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Deutsches Technikmuseum - The Pigeon Photographer

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The Websites of the donation Stiftung Deutsches Technikmuseum Berlin at a glance:

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The donation contains six locations:

Photo: Snow-covered landscape from above, with individual trees standing out from the white area.

Kronberg/Taunus: Park in winter, date unknown

Photo: A large house in the middle of a green landscape. The streets and paths are clearly visible as bright lines.

Kronberg/Taunus: Villa Pronner and parkland, date unknown

Photo: A silver sculpture of a carrier pigeon wearing a winner's plaque around its neck.

Silver trophy from 1909 for the competition flight of carrier pigeons in Frankfurt am Main.

Photo: An iron bridge over a stream. Under the bridge, two barges, with houses in the distant background.

Spandau: Eiserne Brücke (Iron Bridge) 1908

The Pigeon Photographer

Winged pioneers of aerial photography

Gallery of the Photo Technology permanent exhibition, Beamtenhaus 2nd floor

14 March to 24 June 2018

The bird's eye view, i.e., the view from above, is probably the best way to get an overview of a landscape.

Photo: Standing pigeon wearing a large camera in front of its chest.

A winged pioneer of aerial photography © City archive Kronberg (Taunus)

The exhibition uses impressive black-and-white photographs to tell the little-known story of carrier pigeon photography at the beginning of the 20th century. It is considered an important historical model for today's aerial photography.

20 enlarged reproductions and around 20 original prints of aerial photographs, in which carrier pigeons were used as photographers, honour Julius Neubronner (1852-1932) as one of the first people to succeed in seeing the world literally from a bird's eye view.

The inventor Julius Neubronner

Julius Neubronner, a pharmacist in Kronberg, Hesse, had the brilliant idea of using carrier pigeons as carriers for cameras. The pigeon cameras he developed quickly attracted attention and were used in various fields, especially in war-related reconnaissance photography.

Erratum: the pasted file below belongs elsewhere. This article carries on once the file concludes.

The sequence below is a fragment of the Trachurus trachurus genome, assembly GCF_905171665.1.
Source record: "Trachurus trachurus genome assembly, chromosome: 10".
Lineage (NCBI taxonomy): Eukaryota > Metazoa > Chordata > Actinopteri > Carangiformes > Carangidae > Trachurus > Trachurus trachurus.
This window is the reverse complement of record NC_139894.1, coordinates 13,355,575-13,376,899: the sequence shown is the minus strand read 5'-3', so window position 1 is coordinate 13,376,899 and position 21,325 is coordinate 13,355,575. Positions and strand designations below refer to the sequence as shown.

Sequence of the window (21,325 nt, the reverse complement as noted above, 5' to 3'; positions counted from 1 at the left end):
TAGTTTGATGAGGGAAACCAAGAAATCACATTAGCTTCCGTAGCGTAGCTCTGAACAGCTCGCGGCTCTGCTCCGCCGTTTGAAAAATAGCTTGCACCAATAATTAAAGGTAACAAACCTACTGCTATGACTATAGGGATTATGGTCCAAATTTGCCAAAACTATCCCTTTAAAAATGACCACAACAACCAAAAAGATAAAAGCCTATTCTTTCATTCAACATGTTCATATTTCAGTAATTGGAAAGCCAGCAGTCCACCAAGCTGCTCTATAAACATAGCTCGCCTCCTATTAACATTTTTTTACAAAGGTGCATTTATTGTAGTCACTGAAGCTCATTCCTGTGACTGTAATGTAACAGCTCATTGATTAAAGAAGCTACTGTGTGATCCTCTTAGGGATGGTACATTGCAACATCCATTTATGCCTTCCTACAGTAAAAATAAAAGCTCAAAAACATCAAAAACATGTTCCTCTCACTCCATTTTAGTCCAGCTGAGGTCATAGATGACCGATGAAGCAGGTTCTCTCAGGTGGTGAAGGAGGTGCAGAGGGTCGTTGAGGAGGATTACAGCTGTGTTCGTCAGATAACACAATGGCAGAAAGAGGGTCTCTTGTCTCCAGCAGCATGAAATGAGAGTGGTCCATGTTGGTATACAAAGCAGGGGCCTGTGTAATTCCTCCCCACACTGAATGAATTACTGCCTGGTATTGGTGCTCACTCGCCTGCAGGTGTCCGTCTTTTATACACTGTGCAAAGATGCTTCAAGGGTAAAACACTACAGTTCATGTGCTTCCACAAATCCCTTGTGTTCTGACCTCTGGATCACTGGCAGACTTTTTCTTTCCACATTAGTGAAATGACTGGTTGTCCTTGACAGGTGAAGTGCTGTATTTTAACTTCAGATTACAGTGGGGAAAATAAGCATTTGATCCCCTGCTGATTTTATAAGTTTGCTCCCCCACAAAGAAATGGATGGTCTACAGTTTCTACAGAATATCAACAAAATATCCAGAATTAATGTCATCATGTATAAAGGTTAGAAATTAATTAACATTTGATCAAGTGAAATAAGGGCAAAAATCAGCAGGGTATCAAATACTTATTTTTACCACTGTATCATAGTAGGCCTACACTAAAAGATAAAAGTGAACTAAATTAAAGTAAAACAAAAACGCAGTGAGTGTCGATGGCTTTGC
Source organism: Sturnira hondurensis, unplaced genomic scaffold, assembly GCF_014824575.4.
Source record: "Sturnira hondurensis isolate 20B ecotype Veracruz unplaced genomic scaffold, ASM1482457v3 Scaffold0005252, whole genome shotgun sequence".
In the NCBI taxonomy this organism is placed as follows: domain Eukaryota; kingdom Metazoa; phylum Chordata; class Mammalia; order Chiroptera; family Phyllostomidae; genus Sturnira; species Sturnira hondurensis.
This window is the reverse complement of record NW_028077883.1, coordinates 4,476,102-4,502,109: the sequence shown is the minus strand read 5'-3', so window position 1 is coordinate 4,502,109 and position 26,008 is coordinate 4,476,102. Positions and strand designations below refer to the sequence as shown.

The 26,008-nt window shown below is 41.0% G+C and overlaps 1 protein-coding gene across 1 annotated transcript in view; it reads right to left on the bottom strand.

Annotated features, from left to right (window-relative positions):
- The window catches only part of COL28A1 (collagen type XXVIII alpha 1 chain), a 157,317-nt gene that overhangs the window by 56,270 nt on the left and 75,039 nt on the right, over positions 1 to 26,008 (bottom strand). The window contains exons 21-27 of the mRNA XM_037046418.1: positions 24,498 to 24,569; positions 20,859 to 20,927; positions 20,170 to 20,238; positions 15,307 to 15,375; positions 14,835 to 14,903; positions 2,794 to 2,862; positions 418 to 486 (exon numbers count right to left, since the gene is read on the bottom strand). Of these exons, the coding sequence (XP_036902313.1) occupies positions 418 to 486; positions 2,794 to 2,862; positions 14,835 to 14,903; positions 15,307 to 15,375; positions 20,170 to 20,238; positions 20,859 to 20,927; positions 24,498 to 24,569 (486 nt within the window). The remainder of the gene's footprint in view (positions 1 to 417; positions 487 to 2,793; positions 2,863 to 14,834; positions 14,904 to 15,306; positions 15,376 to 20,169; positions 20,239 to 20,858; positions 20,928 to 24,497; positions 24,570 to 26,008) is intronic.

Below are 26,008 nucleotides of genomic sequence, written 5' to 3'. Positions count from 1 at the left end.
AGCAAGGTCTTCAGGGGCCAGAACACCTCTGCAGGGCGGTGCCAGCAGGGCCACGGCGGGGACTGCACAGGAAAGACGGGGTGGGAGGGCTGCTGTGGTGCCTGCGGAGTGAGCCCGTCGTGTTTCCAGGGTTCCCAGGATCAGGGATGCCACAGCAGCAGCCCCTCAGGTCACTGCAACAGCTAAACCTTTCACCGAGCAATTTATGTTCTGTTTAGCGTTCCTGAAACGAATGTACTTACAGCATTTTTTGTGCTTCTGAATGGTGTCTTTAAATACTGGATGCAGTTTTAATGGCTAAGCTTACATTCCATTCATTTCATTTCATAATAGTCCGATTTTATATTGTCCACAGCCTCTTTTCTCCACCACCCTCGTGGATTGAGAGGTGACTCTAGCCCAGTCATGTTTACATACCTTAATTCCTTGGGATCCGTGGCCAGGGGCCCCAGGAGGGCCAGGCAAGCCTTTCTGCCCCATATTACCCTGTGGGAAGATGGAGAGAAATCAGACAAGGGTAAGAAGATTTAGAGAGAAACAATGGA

The Prussian Ministry of War was very interested in Neubronner's invention. However, the feathered soldiers did not meet all expectations. In the end, reconnaissance aircraft proved to be better and more effective. And so, before the end of the war in 1918, the intensive cooperation between Neubronner and the military ceased.

How does a pharmacist get into pigeon photography?

Like his father, Julius Neubronner at first used the birds as couriers for transporting medicine and prescriptions. Only after one of his pigeons had returned well fed weeks after being sent on a courier flight did he wonder where the missing animal might have been. He came up with the idea of developing a self-triggering miniature camera to monitor his pigeons.

Photo: View of an empty crossing with tram tracks. The side façades of the houses, as well as people, vehicles and lanterns are clearly visible.

In December 1908, the Patent "Method and Apparatus for Photographing Landing Sections from the Bird's Eye View" was accepted by the Imperial Patent Office. Right into the 1920s, and at quite some expense, Neubronner continued to develop about a dozen of these camera models, weighing 30 to 75 grams. The commercial success he hoped-for, however, did not arrive.

The Historical Archive of the Stiftung Deutsches Technikmuseum Berlin acquired the estate of Julius Neubronner in 1992. It contains numerous documents on experiments and inventions related to carrier pigeon photography, as well as an extensive photo collection with original photographs.

The Pigeon Photographer
The three-part catalogue for the exhibition
Nicolò Degiorgis, Audrey Solomon (ed.), The Pigeon Photographer, Rorhof 2017, Bolzano (South Tyrol).
Language: English, 35 Euro, available in the museum shop and in bookshops (ISBN: 978-88-94881 -07 -3)

Header photo: Julius Neubronner with his family releasing a pigeon from his hand in 1910.
Large photo centre: Frankfurt/Main, in front of the Eschenheim Gate, 1909

© For all photos, unless otherwise stated: SDTB/Historical Archive